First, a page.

Actor Bradley Walsh of Law & Order UK on how his experience as a child gave him a lifelong aversion to debt.
= HOW DID YOUR CHILDHOOD INFLUENCE YOUR WORK ETHIC AND ATTITUDE TOWARDS MONEY? =
I'm from a working-class background. I was born in Watford, and grew up in a council house. My mother was a single parent, who had to struggle hard to make ends meet. At one point she was holding down three different jobs. It was a happy childhood but we certainly didn't have a great deal of money.
I started doing odd jobs when I was 14. I was a baker's boy, getting up at 4.30am to help the baker unload his van at 5am, and then going home to have an hour's sleep before going to school. I think I've inherited my mother's attitude, that hard work will pay off.
= YOU HAD A BRIEF CAREER AS A FOOTBALLER WHAT MADE YOU WANT TO GET INTO ENTERTAINING and ACTING AS A CAREER? =
I left school at 16 and started working in a factory, but I was spotted by Brentford FC and started a professional career at the age of 18. Injury forced me to stop it was annoying as it was the only life I wanted at the time.
I saw football as showbusiness anyway. As a young child at family gatherings I'd stand up and tell jokes and I acted and sang in productions at school, so right from the start I had a natural aptitude to perform. I was always one of the guys in the factory football team when I worked at Rolls-Royce, so I saw it as a natural progression.
= HAVE YOU EVER FOUND IT DIFFICULT TO PAY THE BILLS? =
In my early twenties, yes. After the football career ended, and I was thinking about what to do next, I took a job as a bluecoat at Pontins in Morecambe for three months. While I was there, I got the bug to perform. I was paid £47 a week, £37 after a sum for board and lodgings was deducted. I wrote to about 25 bookers/agents while I was there yet only one replied, with a gig at the DOB Club, Kilburn. But I was paid £45 for a 40-minute slot, which was a fortune for me, as I was only paid £120 for a week's work at a factory.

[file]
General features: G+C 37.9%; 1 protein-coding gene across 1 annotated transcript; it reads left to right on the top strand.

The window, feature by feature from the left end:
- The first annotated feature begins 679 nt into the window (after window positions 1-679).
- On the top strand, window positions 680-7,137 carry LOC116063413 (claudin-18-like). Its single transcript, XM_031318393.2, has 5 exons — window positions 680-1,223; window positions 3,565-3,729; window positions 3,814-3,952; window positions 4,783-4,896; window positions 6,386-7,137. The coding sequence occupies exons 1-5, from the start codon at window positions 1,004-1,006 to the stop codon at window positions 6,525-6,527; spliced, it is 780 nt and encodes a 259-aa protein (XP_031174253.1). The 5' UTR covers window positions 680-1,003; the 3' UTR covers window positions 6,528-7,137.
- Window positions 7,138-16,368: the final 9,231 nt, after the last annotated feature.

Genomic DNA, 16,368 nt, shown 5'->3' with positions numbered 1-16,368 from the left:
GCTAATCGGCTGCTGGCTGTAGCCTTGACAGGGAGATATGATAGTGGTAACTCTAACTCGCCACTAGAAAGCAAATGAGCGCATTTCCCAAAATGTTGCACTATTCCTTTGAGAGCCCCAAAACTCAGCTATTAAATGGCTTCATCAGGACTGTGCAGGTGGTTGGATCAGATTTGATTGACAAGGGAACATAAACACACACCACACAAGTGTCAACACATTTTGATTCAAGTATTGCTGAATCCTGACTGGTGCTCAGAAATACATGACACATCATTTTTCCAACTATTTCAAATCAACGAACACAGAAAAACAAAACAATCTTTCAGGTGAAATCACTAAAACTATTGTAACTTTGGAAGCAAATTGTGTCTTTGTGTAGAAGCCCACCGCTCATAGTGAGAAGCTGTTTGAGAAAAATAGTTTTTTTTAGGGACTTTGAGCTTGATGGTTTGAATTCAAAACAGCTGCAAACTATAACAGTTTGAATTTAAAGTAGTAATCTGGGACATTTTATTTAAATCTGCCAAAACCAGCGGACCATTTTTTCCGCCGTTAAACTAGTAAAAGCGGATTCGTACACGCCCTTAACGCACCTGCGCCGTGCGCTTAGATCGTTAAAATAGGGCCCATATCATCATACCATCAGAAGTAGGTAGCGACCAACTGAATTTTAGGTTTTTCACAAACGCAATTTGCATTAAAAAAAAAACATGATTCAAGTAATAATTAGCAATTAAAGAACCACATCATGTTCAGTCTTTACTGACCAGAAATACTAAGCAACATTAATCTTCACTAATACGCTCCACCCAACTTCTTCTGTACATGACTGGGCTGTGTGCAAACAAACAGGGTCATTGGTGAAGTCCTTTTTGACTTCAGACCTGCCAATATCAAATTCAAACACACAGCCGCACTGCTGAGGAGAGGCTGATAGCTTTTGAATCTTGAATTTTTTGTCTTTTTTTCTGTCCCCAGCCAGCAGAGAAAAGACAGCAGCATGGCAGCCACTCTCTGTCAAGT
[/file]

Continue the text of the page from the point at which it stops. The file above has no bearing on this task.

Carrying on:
I also became a father in my early twenties, and very much felt the responsibility to provide for my daughter. In the early days it was a struggle to juggle my day job with showbusiness ambitions and there were times when we were left with £5 at the end of the week for food. However, I turned professional in 1986 and haven't been out of work since.
= YOUR BIG BREAK was IN 1993 ON THE ROYAL VARIETY SHOW. WAS THIS THE START OF YOUR BETTER-EARNING YEARS? =
I would say so, yes. I was 33 when I did the Royal Variety Show . I was actually invited to perform as an ITV (Other OTC: ITVPF.PK - news) executive had seen me support Shirley Bassey in concert that was my lucky break. As I'd done my apprenticeship by working in the clubs for years, being booed offstage at Blackpool, having to win over audiences of 11,000 when I was a support act for Tom Jones at the NEC (Other OTC: NIPNF.PK - news) in the late Eighties, it was very welcome, and opened doors for me.
= WHAT WAS YOUR BEST BUSINESS DECISION OR BEST BUY? =
It was definitely buying my house. My wife Donna and I were out house hunting one day in Chigwell, Essex. She (SNP: ^SHEY - news) liked the look of a house that wasn't on the market, so we put a note through the door to ask if the owners were considering selling.
They later contacted us and said no, but they knew of a similar house that was for sale, so we saw it and bought it. I know it is a good investment and legacy for my family.
= AND WHAT HAS BEEN YOUR WORST BUSINESS DECISION? =